The study included 76 children aged 7 to 9, which is when anxiety-related traits and symptoms can first be reliably detected, according to the Stanford University School of Medicine researchers.
The parents provided information about their youngsters' anxiety levels, and the children also underwent MRI scans of their brain structure and function.
The investigators focused on an area of the brain called the amygdala, which is a person's "fear center," and found that kids with high anxiety levels had a larger amygdala compared to children with low anxiety levels. This part of the brain, the researchers noted, had more connections to other brain regions involved in attention, emotion perception and regulation.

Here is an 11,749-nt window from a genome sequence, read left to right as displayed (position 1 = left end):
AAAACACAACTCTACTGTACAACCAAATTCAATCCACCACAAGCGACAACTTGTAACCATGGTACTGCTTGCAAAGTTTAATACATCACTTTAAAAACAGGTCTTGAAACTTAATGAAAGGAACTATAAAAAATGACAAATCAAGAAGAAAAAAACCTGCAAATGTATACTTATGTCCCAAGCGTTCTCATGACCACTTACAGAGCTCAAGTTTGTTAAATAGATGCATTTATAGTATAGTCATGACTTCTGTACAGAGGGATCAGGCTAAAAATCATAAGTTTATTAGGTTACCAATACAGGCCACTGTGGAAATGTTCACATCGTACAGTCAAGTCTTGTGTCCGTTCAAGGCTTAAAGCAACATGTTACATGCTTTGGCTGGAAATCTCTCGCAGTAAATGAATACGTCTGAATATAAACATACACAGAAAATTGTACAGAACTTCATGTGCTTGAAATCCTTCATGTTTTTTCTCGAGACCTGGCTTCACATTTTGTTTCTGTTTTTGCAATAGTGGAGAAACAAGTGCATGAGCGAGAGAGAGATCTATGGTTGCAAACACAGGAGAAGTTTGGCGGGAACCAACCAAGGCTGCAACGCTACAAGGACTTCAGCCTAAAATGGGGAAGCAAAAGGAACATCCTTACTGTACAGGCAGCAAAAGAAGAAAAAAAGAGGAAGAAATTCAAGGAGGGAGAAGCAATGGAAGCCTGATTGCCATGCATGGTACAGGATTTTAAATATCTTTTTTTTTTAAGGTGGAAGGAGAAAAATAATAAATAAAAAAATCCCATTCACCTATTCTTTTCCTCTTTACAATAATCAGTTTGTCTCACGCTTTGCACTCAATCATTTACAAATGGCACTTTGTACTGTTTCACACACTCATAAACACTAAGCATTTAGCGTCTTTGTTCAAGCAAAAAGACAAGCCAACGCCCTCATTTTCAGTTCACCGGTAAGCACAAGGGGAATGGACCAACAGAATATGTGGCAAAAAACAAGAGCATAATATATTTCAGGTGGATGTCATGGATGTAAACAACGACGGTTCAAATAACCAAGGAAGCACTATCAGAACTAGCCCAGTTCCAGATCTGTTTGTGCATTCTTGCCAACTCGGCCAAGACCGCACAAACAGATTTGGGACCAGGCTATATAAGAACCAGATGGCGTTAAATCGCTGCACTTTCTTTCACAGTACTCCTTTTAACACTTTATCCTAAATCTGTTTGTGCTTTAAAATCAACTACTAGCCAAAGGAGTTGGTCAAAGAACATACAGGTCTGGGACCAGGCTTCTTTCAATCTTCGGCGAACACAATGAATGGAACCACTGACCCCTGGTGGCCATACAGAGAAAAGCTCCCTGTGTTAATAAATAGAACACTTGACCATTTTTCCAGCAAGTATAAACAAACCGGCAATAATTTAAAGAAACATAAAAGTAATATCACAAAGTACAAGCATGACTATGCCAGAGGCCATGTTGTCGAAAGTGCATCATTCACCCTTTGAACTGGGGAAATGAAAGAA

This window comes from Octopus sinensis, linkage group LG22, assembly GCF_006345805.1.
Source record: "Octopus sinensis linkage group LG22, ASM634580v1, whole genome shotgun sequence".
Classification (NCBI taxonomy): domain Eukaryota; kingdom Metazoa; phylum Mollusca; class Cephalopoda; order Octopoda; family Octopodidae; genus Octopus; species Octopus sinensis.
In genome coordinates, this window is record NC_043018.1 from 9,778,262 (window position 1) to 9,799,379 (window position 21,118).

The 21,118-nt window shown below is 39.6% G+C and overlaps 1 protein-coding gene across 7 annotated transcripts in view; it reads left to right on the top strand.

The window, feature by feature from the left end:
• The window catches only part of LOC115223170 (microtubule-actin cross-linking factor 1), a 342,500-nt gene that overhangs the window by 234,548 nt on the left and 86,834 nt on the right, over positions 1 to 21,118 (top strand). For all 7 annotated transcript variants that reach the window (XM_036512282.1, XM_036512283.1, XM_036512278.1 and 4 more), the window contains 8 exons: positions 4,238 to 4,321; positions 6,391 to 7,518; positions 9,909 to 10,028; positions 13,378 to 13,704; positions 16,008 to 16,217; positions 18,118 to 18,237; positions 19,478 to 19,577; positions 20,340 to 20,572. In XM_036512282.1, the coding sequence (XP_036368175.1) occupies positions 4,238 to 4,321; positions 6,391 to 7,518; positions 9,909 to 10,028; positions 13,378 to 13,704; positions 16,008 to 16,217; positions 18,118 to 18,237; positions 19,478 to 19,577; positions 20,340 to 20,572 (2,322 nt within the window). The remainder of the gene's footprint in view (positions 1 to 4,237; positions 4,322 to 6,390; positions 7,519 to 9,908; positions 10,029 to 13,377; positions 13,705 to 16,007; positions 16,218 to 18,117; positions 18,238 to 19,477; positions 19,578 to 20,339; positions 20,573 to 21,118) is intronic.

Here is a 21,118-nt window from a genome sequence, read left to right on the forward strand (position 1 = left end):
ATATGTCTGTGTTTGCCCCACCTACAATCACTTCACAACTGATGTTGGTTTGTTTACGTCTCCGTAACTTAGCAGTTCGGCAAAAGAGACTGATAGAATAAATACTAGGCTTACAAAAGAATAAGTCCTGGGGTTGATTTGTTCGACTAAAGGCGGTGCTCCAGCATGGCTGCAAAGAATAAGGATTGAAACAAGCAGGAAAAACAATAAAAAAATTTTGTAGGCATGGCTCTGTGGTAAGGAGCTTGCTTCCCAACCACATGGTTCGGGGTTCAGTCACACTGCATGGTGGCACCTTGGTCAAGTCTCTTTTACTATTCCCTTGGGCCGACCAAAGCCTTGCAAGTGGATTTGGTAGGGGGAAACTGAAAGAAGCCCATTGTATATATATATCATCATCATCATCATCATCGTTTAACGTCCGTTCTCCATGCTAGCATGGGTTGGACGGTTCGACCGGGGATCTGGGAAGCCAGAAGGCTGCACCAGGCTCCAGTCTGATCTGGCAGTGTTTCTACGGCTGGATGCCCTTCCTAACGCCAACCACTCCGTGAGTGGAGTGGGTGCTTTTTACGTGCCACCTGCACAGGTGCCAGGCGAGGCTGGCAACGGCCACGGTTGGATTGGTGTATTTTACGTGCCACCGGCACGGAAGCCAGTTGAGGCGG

The researchers also developed a way to predict children's anxiety levels based on brain scan measurements of amygdala size and its level of connection to other brain areas, according to the study in the June issue of the journal Biological Psychiatry.
"It is a bit surprising that alterations to the structure and connectivity of the amygdala were so significant in children with higher levels of anxiety, given both the young age of the children and the fact that their anxiety levels were too low to be observed clinically," first author Dr. Shaozheng Qin said in a journal news release.
The study is an important advance in identifying young children at risk for anxiety disorders and improves understanding of how anxiety develops in people, according to Qin.
While the study found an association between reported levels of anxiety and the structure and connectivity of the amygdala in kids, it did not prove a cause-and-effect relationship.
The American Academy of Child & Adolescent Psychiatry has more about children and anxiety.